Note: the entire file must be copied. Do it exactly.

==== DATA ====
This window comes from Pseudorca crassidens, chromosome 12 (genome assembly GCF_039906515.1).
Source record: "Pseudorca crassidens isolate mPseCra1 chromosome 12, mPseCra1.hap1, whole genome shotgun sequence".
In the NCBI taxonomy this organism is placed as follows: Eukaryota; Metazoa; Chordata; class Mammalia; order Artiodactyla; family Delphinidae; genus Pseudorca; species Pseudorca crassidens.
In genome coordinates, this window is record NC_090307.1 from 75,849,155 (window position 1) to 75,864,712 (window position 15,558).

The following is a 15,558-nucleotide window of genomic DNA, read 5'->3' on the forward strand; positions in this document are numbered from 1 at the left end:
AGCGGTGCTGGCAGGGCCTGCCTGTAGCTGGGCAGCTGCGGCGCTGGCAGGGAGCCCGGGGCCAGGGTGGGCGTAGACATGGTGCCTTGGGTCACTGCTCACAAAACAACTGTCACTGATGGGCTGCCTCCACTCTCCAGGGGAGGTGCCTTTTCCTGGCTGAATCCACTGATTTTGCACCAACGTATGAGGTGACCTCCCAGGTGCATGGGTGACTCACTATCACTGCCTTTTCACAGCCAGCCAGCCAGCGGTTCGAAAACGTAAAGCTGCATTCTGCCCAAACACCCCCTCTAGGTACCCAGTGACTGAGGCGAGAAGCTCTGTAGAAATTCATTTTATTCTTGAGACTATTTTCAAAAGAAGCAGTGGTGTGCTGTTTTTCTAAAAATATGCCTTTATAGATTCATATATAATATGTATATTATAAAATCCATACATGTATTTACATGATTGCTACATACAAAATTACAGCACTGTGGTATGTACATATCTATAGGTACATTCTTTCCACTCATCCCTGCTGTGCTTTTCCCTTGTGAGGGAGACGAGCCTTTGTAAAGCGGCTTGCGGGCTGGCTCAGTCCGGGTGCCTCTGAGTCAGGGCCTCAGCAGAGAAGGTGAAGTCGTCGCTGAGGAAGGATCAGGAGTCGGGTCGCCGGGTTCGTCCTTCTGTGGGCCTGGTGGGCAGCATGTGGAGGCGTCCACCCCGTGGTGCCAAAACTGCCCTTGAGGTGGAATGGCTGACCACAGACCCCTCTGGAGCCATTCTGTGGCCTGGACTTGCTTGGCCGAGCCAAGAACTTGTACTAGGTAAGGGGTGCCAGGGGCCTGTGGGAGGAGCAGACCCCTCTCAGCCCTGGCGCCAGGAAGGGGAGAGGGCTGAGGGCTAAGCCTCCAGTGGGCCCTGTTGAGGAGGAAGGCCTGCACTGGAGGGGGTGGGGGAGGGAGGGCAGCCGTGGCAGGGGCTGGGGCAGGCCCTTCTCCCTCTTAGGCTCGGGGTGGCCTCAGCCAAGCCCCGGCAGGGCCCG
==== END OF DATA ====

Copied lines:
This window comes from Pseudorca crassidens, chromosome 12 (genome assembly GCF_039906515.1).
Source record: "Pseudorca crassidens isolate mPseCra1 chromosome 12, mPseCra1.hap1, whole genome shotgun sequence".
In the NCBI taxonomy this organism is placed as follows: Eukaryota; Metazoa; Chordata; class Mammalia; order Artiodactyla; family Delphinidae; genus Pseudorca; species Pseudorca crassidens.
In genome coordinates, this window is record NC_090307.1 from 75,849,155 (window position 1) to 75,864,712 (window position 15,558).

The following is a 15,558-nucleotide window of genomic DNA, read 5'->3' on the forward strand; positions in this document are numbered from 1 at the left end:
AGCGGTGCTGGCAGGGCCTGCCTGTAGCTGGGCAGCTGCGGCGCTGGCAGGGAGCCCGGGGCCAGGGTGGGCGTAGACATGGTGCCTTGGGTCACTGCTCACAAAACAACTGTCACTGATGGGCTGCCTCCACTCTCCAGGGGAGGTGCCTTTTCCTGGCTGAATCCACTGATTTTGCACCAACGTATGAGGTGACCTCCCAGGTGCATGGGTGACTCACTATCACTGCCTTTTCACAGCCAGCCAGCCAGCGGTTCGAAAACGTAAAGCTGCATTCTGCCCAAACACCCCCTCTAGGTACCCAGTGACTGAGGCGAGAAGCTCTGTAGAAATTCATTTTATTCTTGAGACTATTTTCAAAAGAAGCAGTGGTGTGCTGTTTTTCTAAAAATATGCCTTTATAGATTCATATATAATATGTATATTATAAAATCCATACATGTATTTACATGATTGCTACATACAAAATTACAGCACTGTGGTATGTACATATCTATAGGTACATTCTTTCCACTCATCCCTGCTGTGCTTTTCCCTTGTGAGGGAGACGAGCCTTTGTAAAGCGGCTTGCGGGCTGGCTCAGTCCGGGTGCCTCTGAGTCAGGGCCTCAGCAGAGAAGGTGAAGTCGTCGCTGAGGAAGGATCAGGAGTCGGGTCGCCGGGTTCGTCCTTCTGTGGGCCTGGTGGGCAGCATGTGGAGGCGTCCACCCCGTGGTGCCAAAACTGCCCTTGAGGTGGAATGGCTGACCACAGACCCCTCTGGAGCCATTCTGTGGCCTGGACTTGCTTGGCCGAGCCAAGAACTTGTACTAGGTAAGGGGTGCCAGGGGCCTGTGGGAGGAGCAGACCCCTCTCAGCCCTGGCGCCAGGAAGGGGAGAGGGCTGAGGGCTAAGCCTCCAGTGGGCCCTGTTGAGGAGGAAGGCCTGCACTGGAGGGGGTGGGGGAGGGAGGGCAGCCGTGGCAGGGGCTGGGGCAGGCCCTTCTCCCTCTTAGGCTCGGGGTGGCCTCAGCCAAGCCCCGGCAGGGCCCG